THE RICH GET CARE THE POOR JUST GET........ Currently, the U.S. health care system is outrageously expensive, yet inadequate. Despite spending more than twice as much as the rest of the industrialized nations ($7,129 per capita), the United States performs poorly in comparison on major health indicators such as life expectancy, infant mortality and immunization rates.[P] Moreover, the other advanced nations provide comprehensive coverage to their entire populations, while the U.S. leaves 47 million completely uninsured and millions more inadequately covered.[p] The United States spends more than twice as much on health care as the average of other developed nations, all of which boast universal coverage. Yet over 39 million Americans have no health insurance whatsoever, and most others are underinsured, in the sense that they lack adequate coverage for all contingencies (e.g., long-term care and prescription drug costs).[p2] Health care has now become a major part of our national expenditures. The premium for an individual now averages more than $4,000 per year, while a good family policy averages more than $10,000 per year, comparable to the minimum wage and nearly one-fourth of the median family income. [P4] As a consequence, though the US spends far more on health care than any other nation, we leave millions of our people without any coverage at all. And those who do have coverage increasingly find that their plans are inadequate, exposing them to financial hardship and even bankruptcy when illness strikes.[p4] If we believe that everyone should have health care coverage, and that financial barriers should not prevent us from accessing health care when we need it, then it has become clear that the private health insurance system cannot meet our needs. Health care has simply become too expensive to be financed through private insurance premiums.[p4]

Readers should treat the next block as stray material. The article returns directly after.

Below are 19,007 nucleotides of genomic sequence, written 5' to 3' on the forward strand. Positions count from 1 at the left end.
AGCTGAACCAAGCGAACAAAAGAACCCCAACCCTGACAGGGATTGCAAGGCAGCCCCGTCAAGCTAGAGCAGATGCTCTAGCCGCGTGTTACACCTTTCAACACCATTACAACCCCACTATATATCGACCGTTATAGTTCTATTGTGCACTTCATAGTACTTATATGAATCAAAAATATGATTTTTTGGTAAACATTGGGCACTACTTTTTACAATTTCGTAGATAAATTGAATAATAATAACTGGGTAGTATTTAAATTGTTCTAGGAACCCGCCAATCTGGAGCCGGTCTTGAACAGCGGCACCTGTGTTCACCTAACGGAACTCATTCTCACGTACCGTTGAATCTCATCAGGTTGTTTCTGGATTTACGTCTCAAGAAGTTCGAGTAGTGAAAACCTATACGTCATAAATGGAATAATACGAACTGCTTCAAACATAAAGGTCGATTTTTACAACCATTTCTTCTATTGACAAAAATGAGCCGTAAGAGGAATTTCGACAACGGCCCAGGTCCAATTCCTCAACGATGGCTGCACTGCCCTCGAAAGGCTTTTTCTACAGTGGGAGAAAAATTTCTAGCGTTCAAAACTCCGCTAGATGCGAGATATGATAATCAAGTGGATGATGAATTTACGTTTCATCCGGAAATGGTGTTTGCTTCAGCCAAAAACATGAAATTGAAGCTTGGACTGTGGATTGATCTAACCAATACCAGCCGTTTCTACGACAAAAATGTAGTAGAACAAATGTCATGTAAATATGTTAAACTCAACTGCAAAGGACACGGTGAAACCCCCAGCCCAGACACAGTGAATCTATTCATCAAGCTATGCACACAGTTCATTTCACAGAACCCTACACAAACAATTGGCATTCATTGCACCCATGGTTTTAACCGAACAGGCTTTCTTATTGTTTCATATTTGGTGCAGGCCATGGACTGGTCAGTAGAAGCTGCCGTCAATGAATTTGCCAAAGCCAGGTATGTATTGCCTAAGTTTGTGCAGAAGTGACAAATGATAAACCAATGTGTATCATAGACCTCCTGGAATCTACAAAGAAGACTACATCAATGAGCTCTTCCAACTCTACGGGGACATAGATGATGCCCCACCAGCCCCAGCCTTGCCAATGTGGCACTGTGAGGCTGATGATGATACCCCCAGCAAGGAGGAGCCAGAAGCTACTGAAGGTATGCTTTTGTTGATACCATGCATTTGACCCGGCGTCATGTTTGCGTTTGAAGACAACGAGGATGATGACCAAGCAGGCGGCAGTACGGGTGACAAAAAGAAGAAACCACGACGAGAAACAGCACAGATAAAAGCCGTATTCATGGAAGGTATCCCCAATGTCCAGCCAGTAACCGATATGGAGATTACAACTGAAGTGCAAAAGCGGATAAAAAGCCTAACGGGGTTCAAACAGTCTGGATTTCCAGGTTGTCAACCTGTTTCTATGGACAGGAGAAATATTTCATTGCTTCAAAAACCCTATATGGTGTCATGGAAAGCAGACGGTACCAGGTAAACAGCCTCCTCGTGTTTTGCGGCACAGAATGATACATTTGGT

31% ADMINISTRATIVE COSTS The reason we spend more and get less than the rest of the world is because we have a patchwork system of for-profit payers. Private insurers necessarily waste health dollars on things that have nothing to do with care: overhead, underwriting, billing, sales and marketing departments as well as huge profits and exorbitant executive pay. Doctors and hospitals must maintain costly administrative staffs to deal with the bureaucracy. Combined, this needless administration consumes one-third (31 percent) of Americans’ health dollars.[p]

GET RID OF THE MIDDLE MEN.....AND WOMEN..... Single-payer financing is the only way to recapture this wasted money. The potential savings on paperwork, more than $350 billion per year, are enough to provide comprehensive coverage to everyone without paying any more than we already do.[p] Why is the U. S. so different? The short answer is that we alone treat health care as a commodity distributed according to the ability to pay, rather than as a social service to be distributed according to medical need. [P2] In our market-driven system, investor-owned firms compete not so much by increasing quality or lowering costs, but by avoiding unprofitable patients and shifting costs back to patients or to other payers. This creates the paradox of a health care system based on avoiding the sick. [P2] It generates huge administrative costs, which, along with profits, divert resources from clinical care to the demands of business. In addition, burgeoning satellite businesses, such as consulting firms and marketing companies, consume an increasing fraction of the health care dollar.[p2]